An Estonian research group is looking for partners to pilot a patented filter for extracting heavy metal ions and radioactive elements from water. Contaminated water is an acute problem across the world, and currently no efficient technologies exist to efficiently remove multiple heavy metal ions and radioactive elements or radionucleids with one method. The proposed technology is cost efficient, nanomaterial based, causes minimal waste, and is adaptable to any piping system.
Clean water is a necessity, yet according to WHO, 844 million people do not have access to clean drinking water. The major culprit for water-related health problems are heavy metals, which may cause nausea, hyperpigmentation, sterility, cancer and even death. The second large problem is radioactive elements found in water.
In 2008, Goldman Sach’s estimated the water purification market to be €425 Billion with a long-term growth of 4-6% pa. However, there are no cost effective and efficient methods to extract heavy metal ions from drinking water today. Also, methods that exist for the removal of radioactive elements from water have multiple drawbacks.
Reverse osmosis is the most efficient approach to extract heavy metal ions, but the major disadvantage is waste: only ¼ of the water is filtered due to the high back pressure. Secondly, reverse osmosis also removes essential elements such as Ca, Mg and K, and it is a costly technology to use.
An Estonian SME and R&D joint venture has patented a filter composed of sand coated with nanomaterials, capable of extracting heavy metal ions and radioactive elements from water. The technology has a high yield, removing up to 99,9% of lead (one of the most dangerous of heavy metal ions in water), and at least 80% of uranium. At the same time, technology does not change the water’s mineral content.
The filter works best with drinking water with pH ranging from 6-9, and it can be adapted to any type of piping system. Hence, it could be used by home users, drinking water providers, bottled water producers, or in nuclear power plants to purify their cooling water, mining exploitation, and in oil shale and oil sand extraction. The method is estimated to be significantly more cost effective than other solutions on the market.
The active materials are recyclable: the extracted metals can be collected using temperature gradient, and radioactive elements can be vitrified if considering long term storage, or recovered by metallurgical processes as in the case of extracted heavy metal ions. The whole process promotes circular economy.
The research group is looking for industrial partners to pilot their technology. The partner could be a drinking water provider, bottled water producer, water filter company or company working with cleaning water of nuclear waste. Partnership with companies that can either produce the filters on a large scale, or that could assist the research group with commercialization, is also looked for.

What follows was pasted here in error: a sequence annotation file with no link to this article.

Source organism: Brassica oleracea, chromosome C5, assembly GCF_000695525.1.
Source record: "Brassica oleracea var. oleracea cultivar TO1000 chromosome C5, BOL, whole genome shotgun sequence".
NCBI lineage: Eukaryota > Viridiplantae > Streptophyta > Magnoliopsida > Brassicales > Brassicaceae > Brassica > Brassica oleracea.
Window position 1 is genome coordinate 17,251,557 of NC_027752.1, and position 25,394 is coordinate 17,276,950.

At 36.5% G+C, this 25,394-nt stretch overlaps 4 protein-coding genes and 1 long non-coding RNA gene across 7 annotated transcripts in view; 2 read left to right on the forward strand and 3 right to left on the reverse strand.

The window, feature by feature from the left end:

- Specific area of activity of the partner: The joint venture is seeking for industrial partners in water purification, to run pilot tests of their filters. The partner could be one of the following:
- Drinking water providers,
- Bottled water producers,
- Mining and oil shale sector,
- Water filter manufacturers,
- Companies working in removing nuclear waste from water (nuclear plants or organisations working with nuclear waste in the environment)
The group is also looking for partners for large-scale manufacturing and/or commercialisation of their filters.
Currently there is no single method available to remove all heavy metals from water. Also, there are no efficient technologies to extract radioactive elements. The proposed technology gives a high yield in removal of both – heavy metal ions as well as radioactive elements.
The technology is cost-effective and causes minimal waste. According to the evaluation carried out by the research group, the cost of purifying the water would, for example, be 0,02 cents per litre in India. However this will be all the more cost-effective when produced at an industrial scale.
There is minimal water waste, as all the water passing through the filter would be cleaned. The filter also enables recycling the metal filtered out, and the radioactive elements removed can be safely storaged.
The water filter can be adaptable to any type of piping system, and it has a large range of possible uses, from home use and industrial water production, to nuclear power plants.
Prototype available for demonstration
Patent(s) applied for but not yet granted,Patents granted
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